A Standardized Test Measuring the Quality of your Soul

Read the passage bellow, then answer the following four multiple choice questions. Select the ONE best answer

You are getting ready to leave your apartment for work. Your girlfriend of several years is still in her bathrobe on the couch, reading a paper, drinking coffee. You say goodbye. She does not reply. You say you are leaving for work, and she makes a non-committal noise that may or may not have something to do with what you just said. You leave. Walking down the stairs, you find yourself randomly thinking of ‘Young Goodman Brown’, by Nathaniel Hawthorne, a short story you read in high school. The title is just about all you can remember, except that Brown was alienated from a lot of things. Later that day, you will nod numbly during your annual performance review, and only as you sign the written copy will you realize you do not remember a single thing your manager has said since you walked into her office.

1.) In the selection above, your girl friend responds with a non-committal noise. What was the noise most likely to have meant?

A.) Something to do with a story she was reading in the paper. She was absorbed and never heard you.
B.) ‘Goodbye, sweetheart. Have a nice day at work.’
C.) To answer ‘B’ would be what is politely called ‘magical thinking’. She doesn’t love you anymore and cannot remember if she ever did.
D.) If answer ‘A’ is correct, wouldn’t it become more accurate if it began ‘Because she doesn’t love you anymore and cannot remember if she ever did, the sound she made…

2.) The selection suggests a predisposal to what philosophical outlook?

A.) The idea of ‘romantic love’ is a genetic construct designed to instigate partnerships necessary for societal cohesion. After a few years, the brain stops creating the chemicals associated with romantic love, and if we are lucky we come to a more mature understanding of partnership.
B.) A man grits his teeth and keeps moving forward
C.) After five o’clock, it is sociably acceptable to start drinking.
D.) Before five is okay too, but keep it on the down low and always carry tic tacs.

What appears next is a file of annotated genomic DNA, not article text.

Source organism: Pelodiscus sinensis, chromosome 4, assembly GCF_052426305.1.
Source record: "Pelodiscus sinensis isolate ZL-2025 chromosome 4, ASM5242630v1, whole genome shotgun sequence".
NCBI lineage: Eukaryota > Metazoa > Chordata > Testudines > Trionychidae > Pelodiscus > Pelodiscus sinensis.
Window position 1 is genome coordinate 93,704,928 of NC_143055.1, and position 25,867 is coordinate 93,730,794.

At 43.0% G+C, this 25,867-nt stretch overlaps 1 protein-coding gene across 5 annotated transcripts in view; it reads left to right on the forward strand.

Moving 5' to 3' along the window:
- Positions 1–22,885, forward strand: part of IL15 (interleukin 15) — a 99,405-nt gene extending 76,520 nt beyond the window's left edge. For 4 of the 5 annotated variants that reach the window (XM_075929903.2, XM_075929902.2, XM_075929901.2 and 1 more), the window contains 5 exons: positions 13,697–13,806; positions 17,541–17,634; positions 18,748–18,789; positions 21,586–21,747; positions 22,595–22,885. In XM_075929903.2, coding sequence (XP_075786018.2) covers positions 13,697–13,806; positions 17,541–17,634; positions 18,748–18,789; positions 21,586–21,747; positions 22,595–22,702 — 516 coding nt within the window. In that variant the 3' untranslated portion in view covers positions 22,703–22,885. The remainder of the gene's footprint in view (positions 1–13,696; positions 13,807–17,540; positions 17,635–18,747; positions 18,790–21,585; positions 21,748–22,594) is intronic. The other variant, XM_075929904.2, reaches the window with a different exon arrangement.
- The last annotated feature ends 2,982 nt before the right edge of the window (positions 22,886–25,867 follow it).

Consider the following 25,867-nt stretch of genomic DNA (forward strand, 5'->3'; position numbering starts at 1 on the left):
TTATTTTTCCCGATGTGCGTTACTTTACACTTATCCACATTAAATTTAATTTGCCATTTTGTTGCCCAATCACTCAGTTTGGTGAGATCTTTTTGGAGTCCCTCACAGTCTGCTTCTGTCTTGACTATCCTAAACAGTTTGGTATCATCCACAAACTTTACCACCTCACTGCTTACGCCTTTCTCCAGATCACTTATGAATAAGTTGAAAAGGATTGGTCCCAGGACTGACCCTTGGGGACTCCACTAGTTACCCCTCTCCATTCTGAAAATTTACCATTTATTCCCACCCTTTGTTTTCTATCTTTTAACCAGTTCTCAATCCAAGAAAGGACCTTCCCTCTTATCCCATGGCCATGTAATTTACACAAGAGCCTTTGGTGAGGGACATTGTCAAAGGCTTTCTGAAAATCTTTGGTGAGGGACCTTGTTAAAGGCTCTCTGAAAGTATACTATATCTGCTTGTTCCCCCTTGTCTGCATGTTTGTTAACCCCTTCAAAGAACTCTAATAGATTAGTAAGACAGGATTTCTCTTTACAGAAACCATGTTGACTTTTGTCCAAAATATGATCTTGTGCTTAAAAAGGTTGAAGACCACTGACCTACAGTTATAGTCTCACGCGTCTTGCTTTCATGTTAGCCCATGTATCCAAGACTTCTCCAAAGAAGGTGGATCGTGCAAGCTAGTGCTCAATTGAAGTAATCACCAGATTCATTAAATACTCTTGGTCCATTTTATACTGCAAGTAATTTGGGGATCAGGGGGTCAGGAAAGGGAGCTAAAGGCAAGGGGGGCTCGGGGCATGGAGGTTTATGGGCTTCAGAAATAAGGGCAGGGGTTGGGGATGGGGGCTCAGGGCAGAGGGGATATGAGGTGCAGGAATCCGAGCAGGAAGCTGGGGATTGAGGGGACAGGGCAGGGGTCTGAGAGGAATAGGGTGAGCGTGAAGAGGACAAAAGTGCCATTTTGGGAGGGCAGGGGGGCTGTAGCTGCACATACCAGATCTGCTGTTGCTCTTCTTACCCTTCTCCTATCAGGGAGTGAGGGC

3.) The dynamic contrast between your girlfriend and your manager can best be described as

A.) This answer is obviously incorrect.
B.) This answer can almost certainly be ruled out.
C.) This answer is the correct answer.
D.) This answer is exactly as correct as answer ‘C’.

4.) In Hawthornes ‘Young Goodman Brown’, Brown’s wife Faith is uneasy with his plans for an overnight trip that will take him through the forest. She asks him not go. Brown surmises that she fears though they have been married only three months, he intends to commit adultery. Why is Faith uneasy?

A.) Wait… what?
B.) Okay, if Faith represents my girlfriend, and that’s why I thought of the story in the first place… wait, we’re not married. Is that why she can’t even be bothered to say goodbye when I go to work? What the hell?
C.) During the Colonial period, the forest embodied all that was evil, including the unknown.
D.) I was assigned the book in high school. That was a long time ago. It’s likely I didn’t read the book and faked my way through class discussion, something I generally managed quite well, thanks. But I have yet to find a way to make this strategy work in life outside of school, and to be honest, I have no other strategies.

5.) Change is constantly falling out of your pocket at inopportune moments. (Church, movies, dating) You have never noticed this happening to anyone else. Does it?

A.) Wait; is this referring to the passage? How?
B.) I thought they said just four questions about the passage. That would mean this is a stand-alone question. But what if I’m wrong?
C.) Do I have time to go back and check the instructions? I’m sure it was four questions. But what if it says four but that’s not what they meant? THESE TESTS ARE WRITTEN FOR SHIT, DO THEY NOT EVEN HAVE A PROOF READER?!
D.) Change never falls out of anyone else’s pockets. It’s just you. And that is the tip of the damn iceberg.

6.) Did you use a Number Two pencil?

A.) Yes. Sure. Isn’t pretty much any pencil you buy a Number Two? Isn’t that, like, the default number for pencils?
B.) This pencil has no number written on it anywhere. So it’s a Number Two, right? Right?
C.) Are you seriously telling me if the pencil I used is some other Number… Wait, what happens if it’s not a Number Two? You never said what happens! Tell me you bastard!
D.) I will put this assumedly Number Two pencil right in your God damn eye.
E.) ‘E’? ‘E’? All the other questions stopped at ‘D’! What the fuck?!
F.) All of the above
G.) STOP THAT!
H.) Okay, none of the above.
I.) The answer is ‘H’. In the grand scheme of things, ‘H’ is pretty much always the answer.
J.) Any answer containing the phrase ‘in the grand scheme of things’ is incorrect.

Close your Blue Book. Return the Blue Book to the Proctor. Return to your home and wait for the results. Continue to wait. Make pointless inquiries on a semi regular basis. Eventually forget you ever took this test until at some point in a poorly funded old age home that smells of urine and dollar store off brand disinfectant, you think you hear a visiting grandchild on the other side of a curtain saying something about a school assignment. Did he say ‘Young Goodman Brown’? Is that possible? Probably not. No one visits anyone in this place.

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